King Kudzu sits next to his little house by the side of Route
441 surrounded by reindeer. There is kudzu everywhere. Kudzu
stars, kudzu Christmas trees, kudzu angels. It is only late
August, but already the King is getting ready for Christmas, the
busiest season of the year. He is the creator, soaking and cutting
and weaving and bending while occasionally glancing up at the
sky. The early fog has risen, making space for the summer sun.
Appalachia’s Blue Ridge Mountains are stacked in the distance,
shades of blue turning lighter and lighter until they almost fade
into the horizon. Some are balancing clouds on their peaks. In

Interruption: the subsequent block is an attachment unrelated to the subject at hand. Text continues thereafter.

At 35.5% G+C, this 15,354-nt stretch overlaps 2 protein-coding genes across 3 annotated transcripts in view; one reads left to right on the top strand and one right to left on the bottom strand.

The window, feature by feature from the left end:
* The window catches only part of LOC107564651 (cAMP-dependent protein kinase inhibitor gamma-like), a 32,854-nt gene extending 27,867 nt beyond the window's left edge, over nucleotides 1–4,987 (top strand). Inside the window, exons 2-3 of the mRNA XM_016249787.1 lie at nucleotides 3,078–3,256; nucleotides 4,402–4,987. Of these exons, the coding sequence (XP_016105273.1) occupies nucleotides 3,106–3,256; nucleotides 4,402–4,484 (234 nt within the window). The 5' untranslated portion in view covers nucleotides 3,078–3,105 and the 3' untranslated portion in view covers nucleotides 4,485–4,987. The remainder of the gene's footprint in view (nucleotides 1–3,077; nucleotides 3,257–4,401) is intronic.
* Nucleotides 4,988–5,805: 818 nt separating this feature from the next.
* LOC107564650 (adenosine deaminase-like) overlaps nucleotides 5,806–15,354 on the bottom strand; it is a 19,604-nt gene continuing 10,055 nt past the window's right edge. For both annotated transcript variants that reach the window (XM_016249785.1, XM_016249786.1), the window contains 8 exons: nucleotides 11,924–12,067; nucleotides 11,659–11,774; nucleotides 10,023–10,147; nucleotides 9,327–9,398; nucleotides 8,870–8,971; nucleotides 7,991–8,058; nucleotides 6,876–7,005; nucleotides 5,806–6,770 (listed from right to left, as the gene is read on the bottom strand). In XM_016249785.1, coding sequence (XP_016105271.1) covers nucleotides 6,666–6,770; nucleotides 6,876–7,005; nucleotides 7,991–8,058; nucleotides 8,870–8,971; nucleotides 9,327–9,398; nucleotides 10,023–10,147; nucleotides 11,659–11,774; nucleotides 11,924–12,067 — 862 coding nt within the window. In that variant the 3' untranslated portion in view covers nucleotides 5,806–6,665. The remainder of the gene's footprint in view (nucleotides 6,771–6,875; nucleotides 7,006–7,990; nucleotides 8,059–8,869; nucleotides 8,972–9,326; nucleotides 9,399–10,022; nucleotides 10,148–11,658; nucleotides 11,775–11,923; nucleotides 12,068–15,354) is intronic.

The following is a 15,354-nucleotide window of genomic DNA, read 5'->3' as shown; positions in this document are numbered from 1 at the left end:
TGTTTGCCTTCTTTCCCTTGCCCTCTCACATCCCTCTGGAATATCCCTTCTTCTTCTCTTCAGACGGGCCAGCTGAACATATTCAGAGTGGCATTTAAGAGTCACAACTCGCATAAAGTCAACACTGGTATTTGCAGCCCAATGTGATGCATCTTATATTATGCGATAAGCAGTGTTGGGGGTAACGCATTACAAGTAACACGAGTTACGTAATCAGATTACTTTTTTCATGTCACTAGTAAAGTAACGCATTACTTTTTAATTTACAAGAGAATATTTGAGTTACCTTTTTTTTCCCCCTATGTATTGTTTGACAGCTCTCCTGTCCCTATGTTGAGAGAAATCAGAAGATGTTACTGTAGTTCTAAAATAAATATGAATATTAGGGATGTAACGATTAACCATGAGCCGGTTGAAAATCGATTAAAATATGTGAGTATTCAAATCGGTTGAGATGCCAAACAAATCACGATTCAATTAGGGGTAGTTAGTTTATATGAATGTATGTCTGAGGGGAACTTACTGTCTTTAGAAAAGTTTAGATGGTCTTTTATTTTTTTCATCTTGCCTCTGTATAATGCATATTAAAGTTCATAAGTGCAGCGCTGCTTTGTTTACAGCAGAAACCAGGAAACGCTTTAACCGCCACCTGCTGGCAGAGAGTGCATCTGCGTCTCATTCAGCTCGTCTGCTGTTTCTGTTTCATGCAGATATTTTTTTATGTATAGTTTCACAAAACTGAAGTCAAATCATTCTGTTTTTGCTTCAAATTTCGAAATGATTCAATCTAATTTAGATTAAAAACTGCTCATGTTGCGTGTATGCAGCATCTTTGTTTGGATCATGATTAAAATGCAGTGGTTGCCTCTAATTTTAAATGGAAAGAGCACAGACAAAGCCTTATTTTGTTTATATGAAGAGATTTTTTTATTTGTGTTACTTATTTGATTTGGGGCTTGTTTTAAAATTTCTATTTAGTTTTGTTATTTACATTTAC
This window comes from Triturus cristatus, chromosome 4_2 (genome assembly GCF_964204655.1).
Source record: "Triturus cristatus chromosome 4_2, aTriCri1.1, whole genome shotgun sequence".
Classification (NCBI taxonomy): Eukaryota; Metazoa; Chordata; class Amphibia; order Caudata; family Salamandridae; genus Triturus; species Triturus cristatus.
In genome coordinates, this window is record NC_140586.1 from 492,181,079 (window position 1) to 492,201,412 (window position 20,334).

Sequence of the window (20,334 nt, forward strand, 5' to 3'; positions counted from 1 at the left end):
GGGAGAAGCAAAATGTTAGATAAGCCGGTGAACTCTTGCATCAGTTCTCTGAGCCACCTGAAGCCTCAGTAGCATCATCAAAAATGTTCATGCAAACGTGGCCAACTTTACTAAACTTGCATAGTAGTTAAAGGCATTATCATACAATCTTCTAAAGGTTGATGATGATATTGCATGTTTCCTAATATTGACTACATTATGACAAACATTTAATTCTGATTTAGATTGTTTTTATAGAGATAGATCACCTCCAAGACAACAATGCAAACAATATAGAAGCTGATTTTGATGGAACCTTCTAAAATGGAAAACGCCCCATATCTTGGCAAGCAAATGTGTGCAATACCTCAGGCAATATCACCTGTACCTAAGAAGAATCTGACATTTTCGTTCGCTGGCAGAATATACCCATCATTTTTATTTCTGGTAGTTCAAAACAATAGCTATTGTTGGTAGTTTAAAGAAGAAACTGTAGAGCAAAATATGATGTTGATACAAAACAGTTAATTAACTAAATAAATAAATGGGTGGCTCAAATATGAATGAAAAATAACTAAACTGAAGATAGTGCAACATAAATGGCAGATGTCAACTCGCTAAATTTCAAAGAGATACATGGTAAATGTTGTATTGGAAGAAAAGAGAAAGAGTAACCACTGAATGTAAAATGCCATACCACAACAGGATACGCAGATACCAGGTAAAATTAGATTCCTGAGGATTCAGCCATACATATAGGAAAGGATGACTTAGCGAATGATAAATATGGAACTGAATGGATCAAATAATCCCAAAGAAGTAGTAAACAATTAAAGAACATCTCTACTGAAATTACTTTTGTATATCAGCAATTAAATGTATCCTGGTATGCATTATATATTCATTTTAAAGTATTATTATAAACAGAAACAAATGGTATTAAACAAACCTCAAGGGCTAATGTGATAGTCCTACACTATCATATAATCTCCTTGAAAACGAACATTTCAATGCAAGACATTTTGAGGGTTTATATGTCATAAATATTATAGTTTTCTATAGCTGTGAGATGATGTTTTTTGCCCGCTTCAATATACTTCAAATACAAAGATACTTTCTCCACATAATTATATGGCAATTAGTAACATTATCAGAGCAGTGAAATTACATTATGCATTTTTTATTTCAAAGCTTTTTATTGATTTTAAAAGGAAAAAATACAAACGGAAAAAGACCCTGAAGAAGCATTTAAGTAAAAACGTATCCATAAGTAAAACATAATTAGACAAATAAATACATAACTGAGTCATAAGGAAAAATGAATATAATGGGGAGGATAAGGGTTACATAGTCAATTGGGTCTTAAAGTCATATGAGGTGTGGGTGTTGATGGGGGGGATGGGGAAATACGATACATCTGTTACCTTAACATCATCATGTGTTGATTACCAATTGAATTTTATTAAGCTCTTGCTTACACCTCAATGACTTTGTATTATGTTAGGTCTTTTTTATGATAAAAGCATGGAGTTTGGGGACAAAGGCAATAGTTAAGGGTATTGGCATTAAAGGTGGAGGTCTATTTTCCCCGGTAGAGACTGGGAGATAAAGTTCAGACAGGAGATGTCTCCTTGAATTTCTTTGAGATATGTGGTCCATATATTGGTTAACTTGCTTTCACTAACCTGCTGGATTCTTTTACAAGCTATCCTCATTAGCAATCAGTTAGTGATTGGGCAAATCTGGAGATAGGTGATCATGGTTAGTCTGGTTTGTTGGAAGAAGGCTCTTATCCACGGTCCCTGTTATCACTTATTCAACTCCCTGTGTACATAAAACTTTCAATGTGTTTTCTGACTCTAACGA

the face of such grandeur, how could you not believe in something bigger than yourself?
After King Kudzu returns from the fields where he harvests
in the early mornings, he takes a nap. He puts up a handwritten
sign on the door of his store:
King of Kudzu
In rural Georgia, one man turns an invasive species into art
PHOTOGRAPHS BY KATHRYN KOLB
To AWAKe or
WAi Te 15 minutes.
Only after he mentioned it did I notice that the King’s right
hand is slightly twisted, and that his “bad” arm is a bit shorter
and skinnier than the other one. He says that he has less feeling
and strength on the right, but that he has never been in pain.
The arm does what it can. It pets and cradles his kitten, holds the
steering wheel steady and shifts gears. It pulls kudzu vines from
trees and helps load and unload them into the back of the truck.
It twists branches and weaves kudzu vine into fine baskets and
bowls and life-sized reindeer.